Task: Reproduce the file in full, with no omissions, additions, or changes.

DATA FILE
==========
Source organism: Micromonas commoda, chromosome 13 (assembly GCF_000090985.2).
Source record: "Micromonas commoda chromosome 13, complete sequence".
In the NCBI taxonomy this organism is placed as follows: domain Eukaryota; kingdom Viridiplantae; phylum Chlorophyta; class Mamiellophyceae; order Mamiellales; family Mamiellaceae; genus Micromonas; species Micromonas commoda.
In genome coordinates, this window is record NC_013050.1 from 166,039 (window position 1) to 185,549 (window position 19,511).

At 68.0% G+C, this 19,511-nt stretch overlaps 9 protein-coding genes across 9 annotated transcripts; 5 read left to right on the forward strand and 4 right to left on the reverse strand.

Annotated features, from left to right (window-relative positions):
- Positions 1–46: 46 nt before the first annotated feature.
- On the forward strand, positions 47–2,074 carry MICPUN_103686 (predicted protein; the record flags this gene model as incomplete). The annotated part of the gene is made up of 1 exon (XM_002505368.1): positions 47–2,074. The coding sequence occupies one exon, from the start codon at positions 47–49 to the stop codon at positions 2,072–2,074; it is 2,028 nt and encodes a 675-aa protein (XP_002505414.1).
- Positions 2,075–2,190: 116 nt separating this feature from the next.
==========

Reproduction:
Source organism: Micromonas commoda, chromosome 13 (assembly GCF_000090985.2).
Source record: "Micromonas commoda chromosome 13, complete sequence".
In the NCBI taxonomy this organism is placed as follows: domain Eukaryota; kingdom Viridiplantae; phylum Chlorophyta; class Mamiellophyceae; order Mamiellales; family Mamiellaceae; genus Micromonas; species Micromonas commoda.
In genome coordinates, this window is record NC_013050.1 from 166,039 (window position 1) to 185,549 (window position 19,511).

At 68.0% G+C, this 19,511-nt stretch overlaps 9 protein-coding genes across 9 annotated transcripts; 5 read left to right on the forward strand and 4 right to left on the reverse strand.

Annotated features, from left to right (window-relative positions):
- Positions 1–46: 46 nt before the first annotated feature.
- On the forward strand, positions 47–2,074 carry MICPUN_103686 (predicted protein; the record flags this gene model as incomplete). The annotated part of the gene is made up of 1 exon (XM_002505368.1): positions 47–2,074. The coding sequence occupies one exon, from the start codon at positions 47–49 to the stop codon at positions 2,072–2,074; it is 2,028 nt and encodes a 675-aa protein (XP_002505414.1).
- Positions 2,075–2,190: 116 nt separating this feature from the next.